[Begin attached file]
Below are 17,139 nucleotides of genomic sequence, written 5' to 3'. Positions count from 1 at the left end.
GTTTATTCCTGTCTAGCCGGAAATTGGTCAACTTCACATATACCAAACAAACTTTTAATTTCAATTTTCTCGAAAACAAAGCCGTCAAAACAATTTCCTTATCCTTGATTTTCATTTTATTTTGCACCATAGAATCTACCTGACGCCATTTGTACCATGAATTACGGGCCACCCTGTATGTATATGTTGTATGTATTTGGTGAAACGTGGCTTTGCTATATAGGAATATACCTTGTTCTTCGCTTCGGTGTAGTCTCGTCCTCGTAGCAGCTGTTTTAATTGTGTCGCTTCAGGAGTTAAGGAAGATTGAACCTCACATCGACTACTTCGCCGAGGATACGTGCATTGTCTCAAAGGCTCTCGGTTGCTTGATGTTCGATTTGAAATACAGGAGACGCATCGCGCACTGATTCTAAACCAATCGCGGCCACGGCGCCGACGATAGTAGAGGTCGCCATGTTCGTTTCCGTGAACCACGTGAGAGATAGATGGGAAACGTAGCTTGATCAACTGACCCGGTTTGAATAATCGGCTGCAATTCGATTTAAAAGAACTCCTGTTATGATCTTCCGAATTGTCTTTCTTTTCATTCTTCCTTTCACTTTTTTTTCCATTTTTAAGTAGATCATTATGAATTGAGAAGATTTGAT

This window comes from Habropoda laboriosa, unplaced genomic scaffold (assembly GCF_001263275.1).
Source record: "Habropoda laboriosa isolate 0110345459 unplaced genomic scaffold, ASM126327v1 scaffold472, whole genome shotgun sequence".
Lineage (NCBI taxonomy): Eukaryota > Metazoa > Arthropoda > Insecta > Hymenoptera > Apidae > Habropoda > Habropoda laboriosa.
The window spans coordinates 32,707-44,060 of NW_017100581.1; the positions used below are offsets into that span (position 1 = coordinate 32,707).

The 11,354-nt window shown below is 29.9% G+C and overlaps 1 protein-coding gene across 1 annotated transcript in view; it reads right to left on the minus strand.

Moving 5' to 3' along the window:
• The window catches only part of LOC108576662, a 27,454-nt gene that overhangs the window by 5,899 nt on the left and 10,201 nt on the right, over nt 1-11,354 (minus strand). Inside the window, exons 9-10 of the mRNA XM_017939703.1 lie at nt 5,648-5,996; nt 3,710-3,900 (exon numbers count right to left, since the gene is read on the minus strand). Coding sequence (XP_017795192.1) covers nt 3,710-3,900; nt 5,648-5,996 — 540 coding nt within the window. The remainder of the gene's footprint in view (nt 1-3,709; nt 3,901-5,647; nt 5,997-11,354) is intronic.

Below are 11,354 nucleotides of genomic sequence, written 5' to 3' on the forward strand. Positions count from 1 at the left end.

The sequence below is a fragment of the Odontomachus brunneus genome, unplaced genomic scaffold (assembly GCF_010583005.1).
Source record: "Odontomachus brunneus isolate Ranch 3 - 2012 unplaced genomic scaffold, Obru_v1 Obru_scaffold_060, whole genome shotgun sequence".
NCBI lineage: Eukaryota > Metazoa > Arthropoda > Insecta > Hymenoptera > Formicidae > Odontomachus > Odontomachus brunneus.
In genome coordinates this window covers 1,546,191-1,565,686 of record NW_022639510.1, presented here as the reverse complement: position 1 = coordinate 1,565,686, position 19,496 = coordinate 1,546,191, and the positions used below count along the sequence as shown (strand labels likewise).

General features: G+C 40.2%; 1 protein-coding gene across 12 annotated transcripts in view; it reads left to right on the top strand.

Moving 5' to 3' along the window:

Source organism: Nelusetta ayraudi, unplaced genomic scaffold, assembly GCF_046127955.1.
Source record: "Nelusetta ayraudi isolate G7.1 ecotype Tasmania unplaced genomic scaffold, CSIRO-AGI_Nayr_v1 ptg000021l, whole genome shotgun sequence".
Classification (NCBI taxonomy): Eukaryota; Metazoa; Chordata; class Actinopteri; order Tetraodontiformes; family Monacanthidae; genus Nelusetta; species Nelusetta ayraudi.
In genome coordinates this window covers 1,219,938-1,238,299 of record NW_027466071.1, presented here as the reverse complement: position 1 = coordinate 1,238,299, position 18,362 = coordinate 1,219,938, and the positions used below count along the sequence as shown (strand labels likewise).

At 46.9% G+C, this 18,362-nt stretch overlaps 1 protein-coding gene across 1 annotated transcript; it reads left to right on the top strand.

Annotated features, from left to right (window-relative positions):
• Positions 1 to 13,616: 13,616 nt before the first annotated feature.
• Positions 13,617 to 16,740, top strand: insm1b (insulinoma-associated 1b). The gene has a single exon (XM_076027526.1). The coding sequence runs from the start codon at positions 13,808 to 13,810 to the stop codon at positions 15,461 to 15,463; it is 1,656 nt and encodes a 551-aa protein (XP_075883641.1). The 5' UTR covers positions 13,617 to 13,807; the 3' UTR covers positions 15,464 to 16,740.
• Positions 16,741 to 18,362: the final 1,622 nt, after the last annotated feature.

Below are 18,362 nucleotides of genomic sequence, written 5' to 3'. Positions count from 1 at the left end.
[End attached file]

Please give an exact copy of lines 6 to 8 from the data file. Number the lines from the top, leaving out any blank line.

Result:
The window spans coordinates 32,707-44,060 of NW_017100581.1; the positions used below are offsets into that span (position 1 = coordinate 32,707).

The 11,354-nt window shown below is 29.9% G+C and overlaps 1 protein-coding gene across 1 annotated transcript in view; it reads right to left on the minus strand.

Moving 5' to 3' along the window: